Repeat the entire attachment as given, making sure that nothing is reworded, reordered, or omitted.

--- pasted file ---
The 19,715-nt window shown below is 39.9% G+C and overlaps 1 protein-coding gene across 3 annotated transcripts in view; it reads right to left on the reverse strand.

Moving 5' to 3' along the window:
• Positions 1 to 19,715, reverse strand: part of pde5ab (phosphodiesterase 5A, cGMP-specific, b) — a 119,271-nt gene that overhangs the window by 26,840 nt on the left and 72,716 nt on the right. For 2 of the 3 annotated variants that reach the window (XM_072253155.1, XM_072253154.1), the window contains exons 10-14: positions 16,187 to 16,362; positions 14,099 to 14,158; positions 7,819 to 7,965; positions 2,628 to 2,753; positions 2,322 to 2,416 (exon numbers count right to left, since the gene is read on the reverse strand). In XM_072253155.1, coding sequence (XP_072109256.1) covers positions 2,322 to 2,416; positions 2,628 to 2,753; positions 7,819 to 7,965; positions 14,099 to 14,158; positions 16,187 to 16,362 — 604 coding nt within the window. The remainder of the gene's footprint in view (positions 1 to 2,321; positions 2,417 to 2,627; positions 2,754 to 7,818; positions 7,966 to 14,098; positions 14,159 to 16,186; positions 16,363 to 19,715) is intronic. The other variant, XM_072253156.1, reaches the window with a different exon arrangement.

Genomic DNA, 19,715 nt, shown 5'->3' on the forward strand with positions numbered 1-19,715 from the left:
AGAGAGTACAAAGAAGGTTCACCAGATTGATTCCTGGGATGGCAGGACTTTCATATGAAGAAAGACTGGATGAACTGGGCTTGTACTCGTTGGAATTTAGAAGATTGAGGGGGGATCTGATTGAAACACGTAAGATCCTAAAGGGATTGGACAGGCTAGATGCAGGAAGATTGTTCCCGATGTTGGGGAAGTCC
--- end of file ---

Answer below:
The 19,715-nt window shown below is 39.9% G+C and overlaps 1 protein-coding gene across 3 annotated transcripts in view; it reads right to left on the reverse strand.

Moving 5' to 3' along the window:
• Positions 1 to 19,715, reverse strand: part of pde5ab (phosphodiesterase 5A, cGMP-specific, b) — a 119,271-nt gene that overhangs the window by 26,840 nt on the left and 72,716 nt on the right. For 2 of the 3 annotated variants that reach the window (XM_072253155.1, XM_072253154.1), the window contains exons 10-14: positions 16,187 to 16,362; positions 14,099 to 14,158; positions 7,819 to 7,965; positions 2,628 to 2,753; positions 2,322 to 2,416 (exon numbers count right to left, since the gene is read on the reverse strand). In XM_072253155.1, coding sequence (XP_072109256.1) covers positions 2,322 to 2,416; positions 2,628 to 2,753; positions 7,819 to 7,965; positions 14,099 to 14,158; positions 16,187 to 16,362 — 604 coding nt within the window. The remainder of the gene's footprint in view (positions 1 to 2,321; positions 2,417 to 2,627; positions 2,754 to 7,818; positions 7,966 to 14,098; positions 14,159 to 16,186; positions 16,363 to 19,715) is intronic. The other variant, XM_072253156.1, reaches the window with a different exon arrangement.

Genomic DNA, 19,715 nt, shown 5'->3' on the forward strand with positions numbered 1-19,715 from the left:
AGAGAGTACAAAGAAGGTTCACCAGATTGATTCCTGGGATGGCAGGACTTTCATATGAAGAAAGACTGGATGAACTGGGCTTGTACTCGTTGGAATTTAGAAGATTGAGGGGGGATCTGATTGAAACACGTAAGATCCTAAAGGGATTGGACAGGCTAGATGCAGGAAGATTGTTCCCGATGTTGGGGAAGTCC